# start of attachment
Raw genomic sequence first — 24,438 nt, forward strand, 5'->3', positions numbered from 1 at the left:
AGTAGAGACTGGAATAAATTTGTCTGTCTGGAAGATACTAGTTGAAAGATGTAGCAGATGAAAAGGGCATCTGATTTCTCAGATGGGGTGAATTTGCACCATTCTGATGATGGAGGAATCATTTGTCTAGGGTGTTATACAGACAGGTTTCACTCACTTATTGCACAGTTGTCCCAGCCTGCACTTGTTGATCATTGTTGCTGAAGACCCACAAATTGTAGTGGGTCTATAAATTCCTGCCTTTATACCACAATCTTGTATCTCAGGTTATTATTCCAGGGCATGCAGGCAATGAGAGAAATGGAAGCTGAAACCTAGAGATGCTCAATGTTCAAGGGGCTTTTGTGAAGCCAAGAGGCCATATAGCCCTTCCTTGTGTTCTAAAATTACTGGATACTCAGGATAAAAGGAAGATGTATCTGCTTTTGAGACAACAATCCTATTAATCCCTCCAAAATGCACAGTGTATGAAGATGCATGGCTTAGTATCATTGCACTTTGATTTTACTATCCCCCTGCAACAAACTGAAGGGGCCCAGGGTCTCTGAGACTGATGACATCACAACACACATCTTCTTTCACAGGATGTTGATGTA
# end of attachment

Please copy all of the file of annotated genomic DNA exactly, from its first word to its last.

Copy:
Raw genomic sequence first — 24,438 nt, forward strand, 5'->3', positions numbered from 1 at the left:
AGTAGAGACTGGAATAAATTTGTCTGTCTGGAAGATACTAGTTGAAAGATGTAGCAGATGAAAAGGGCATCTGATTTCTCAGATGGGGTGAATTTGCACCATTCTGATGATGGAGGAATCATTTGTCTAGGGTGTTATACAGACAGGTTTCACTCACTTATTGCACAGTTGTCCCAGCCTGCACTTGTTGATCATTGTTGCTGAAGACCCACAAATTGTAGTGGGTCTATAAATTCCTGCCTTTATACCACAATCTTGTATCTCAGGTTATTATTCCAGGGCATGCAGGCAATGAGAGAAATGGAAGCTGAAACCTAGAGATGCTCAATGTTCAAGGGGCTTTTGTGAAGCCAAGAGGCCATATAGCCCTTCCTTGTGTTCTAAAATTACTGGATACTCAGGATAAAAGGAAGATGTATCTGCTTTTGAGACAACAATCCTATTAATCCCTCCAAAATGCACAGTGTATGAAGATGCATGGCTTAGTATCATTGCACTTTGATTTTACTATCCCCCTGCAACAAACTGAAGGGGCCCAGGGTCTCTGAGACTGATGACATCACAACACACATCTTCTTTCACAGGATGTTGATGTA